Seboyeta, New Mexico facts for kids
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Seboyeta, New Mexico
Exterior view of a church at Cibolleta, New Mexico, ca.1898
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|• Total||11.518 sq mi (29.83 km2)|
|• Land||11.509 sq mi (29.81 km2)|
|• Water||0.009 sq mi (0.02 km2)|
|Elevation||6,394 ft (1,949 m)|
|• Density||15.54/sq mi (6.000/km2)|
|Time zone||UTC-7 (Mountain (MST))|
|• Summer (DST)||UTC-6 (MDT)|
|GNIS feature ID||923688|
In 1746, Padre Juan Menchero persuaded several hundred members of the Navajo Tribe to settle at Cebolleta. A mission was established for the purpose of converting the Navajo to Christianity. The community was formally established in 1749, under the name of "Cebolleta", a word meaning "little onion." It was named for the nearby Cebolleta Mountains, now called the San Mateo Mountains. But in 1750, the Navajo rejected the efforts and returned to their own lands.
On January 23, 1800, Governor Fernando Chacon granted a request by Francisco Aragon and twenty-nine others who wished to settle at Cebolleta and establish a town there. Chacon ordered Alcalde Jose Manuel Aragon of the Pueblo of Laguna to formally transfer the approved area to the receivers of the grant. As New Mexico was still under the control of Spain, and the Alcalde was appointed by the Spanish king, this order had the force of a royal command.
The colonists had been granted an area bordered “On the north, by the San Mateo Mountains; on the east, by the Zia Road and Pedro Padilla Valley; on the south, by the Mesa del Bagilan, which adjoins the Paquate ranch; and on the west, by the San Mateo Mountains.”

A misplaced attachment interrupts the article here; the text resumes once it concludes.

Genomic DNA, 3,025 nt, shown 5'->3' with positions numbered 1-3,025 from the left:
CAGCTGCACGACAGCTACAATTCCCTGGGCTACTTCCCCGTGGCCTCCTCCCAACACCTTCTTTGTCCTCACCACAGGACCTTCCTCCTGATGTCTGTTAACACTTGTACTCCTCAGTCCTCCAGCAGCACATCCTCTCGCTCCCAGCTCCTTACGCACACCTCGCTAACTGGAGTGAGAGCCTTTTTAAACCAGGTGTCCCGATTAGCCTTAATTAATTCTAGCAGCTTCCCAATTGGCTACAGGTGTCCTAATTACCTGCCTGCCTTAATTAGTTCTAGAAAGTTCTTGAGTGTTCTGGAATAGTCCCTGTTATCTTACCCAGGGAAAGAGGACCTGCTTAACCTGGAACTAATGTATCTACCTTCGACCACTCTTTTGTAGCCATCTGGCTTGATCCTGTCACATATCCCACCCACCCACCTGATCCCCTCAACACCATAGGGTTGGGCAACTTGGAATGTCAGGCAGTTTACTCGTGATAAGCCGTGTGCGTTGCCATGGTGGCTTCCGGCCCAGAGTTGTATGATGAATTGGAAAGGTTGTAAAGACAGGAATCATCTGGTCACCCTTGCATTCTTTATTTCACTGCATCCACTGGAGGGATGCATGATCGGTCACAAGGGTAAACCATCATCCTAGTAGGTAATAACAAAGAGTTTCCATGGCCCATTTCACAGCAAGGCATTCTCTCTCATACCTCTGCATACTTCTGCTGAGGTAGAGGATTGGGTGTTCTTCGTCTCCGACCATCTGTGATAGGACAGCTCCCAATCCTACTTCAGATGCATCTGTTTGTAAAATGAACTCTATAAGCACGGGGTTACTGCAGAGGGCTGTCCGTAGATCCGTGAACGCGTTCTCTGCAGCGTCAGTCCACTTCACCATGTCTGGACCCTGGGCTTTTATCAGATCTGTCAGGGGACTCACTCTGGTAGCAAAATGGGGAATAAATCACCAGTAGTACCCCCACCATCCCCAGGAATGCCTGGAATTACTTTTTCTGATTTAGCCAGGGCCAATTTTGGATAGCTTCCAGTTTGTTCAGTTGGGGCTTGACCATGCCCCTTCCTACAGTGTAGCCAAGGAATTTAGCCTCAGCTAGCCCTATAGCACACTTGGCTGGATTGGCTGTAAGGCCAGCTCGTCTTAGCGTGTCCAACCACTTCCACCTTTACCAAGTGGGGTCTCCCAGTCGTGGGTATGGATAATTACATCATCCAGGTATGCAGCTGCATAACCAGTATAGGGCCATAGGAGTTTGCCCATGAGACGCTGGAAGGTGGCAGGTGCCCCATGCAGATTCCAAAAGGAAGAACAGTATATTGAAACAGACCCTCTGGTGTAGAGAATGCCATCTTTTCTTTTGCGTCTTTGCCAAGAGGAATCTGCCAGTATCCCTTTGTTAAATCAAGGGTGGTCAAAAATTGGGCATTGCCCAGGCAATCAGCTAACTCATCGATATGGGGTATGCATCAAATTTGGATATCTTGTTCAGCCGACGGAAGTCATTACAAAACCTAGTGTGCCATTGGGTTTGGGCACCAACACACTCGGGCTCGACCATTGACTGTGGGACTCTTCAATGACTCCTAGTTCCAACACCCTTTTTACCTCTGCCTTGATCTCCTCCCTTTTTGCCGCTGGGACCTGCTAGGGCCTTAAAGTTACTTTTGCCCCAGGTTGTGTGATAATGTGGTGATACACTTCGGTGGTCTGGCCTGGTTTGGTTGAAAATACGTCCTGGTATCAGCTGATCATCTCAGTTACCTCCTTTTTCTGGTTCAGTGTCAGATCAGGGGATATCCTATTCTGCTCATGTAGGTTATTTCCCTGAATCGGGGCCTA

In 1803, the colonists were forced by the Spanish government to return to Cebolleta and ordered to remain there under penalty of death. They had accepted a grant from the Spanish king and no legal right to abandon it.
In 1805, the Navajo again attacked the settlement. This second attack would have ended in a massacre, but the Laguna Tribe came to the defense of the colonists. In gratitude, the inhabitants of the Town of Cebolleta, recognized the Laguna claim to certain lands to the south, known as the Rancho de Paquate, which the colonists had previously considered their own. To smooth the negotiations, Laguna agreed to purchase the houses, barns, and other improvements the colonists had made to these lands. In 1826, after control of New Mexico had passed from Spain to the newly formed nation of Mexico, Governor Antonio Narbona formally approved the agreement with a grant to the Laguna Pueblo.
In 1846, control of New Mexico passed to the United States. A military post was established at Cebolleta in 1849, but in 1862, General Edward Canby ordered this post moved to San Rafael, New Mexico, in 1862 and it was renamed Fort Wingate.
In 1859, the heirs of the original Spanish land grant, petitioned the United States government, in the person of Surveyor General William Pelham to recognize their claims to the land. Pelham agreed to the terms of the petition, but formal recognition required the approval of Congress. The outbreak of the Civil War delayed these proceedings until 1869. A formal patent, approving the claim, was issued on January 27, 1882.
In 1885, a post office was established for the town. There were already several places using the name "Cebolleta" in the Post Office directory, so the variant spelling of Seboyeta was used instead.
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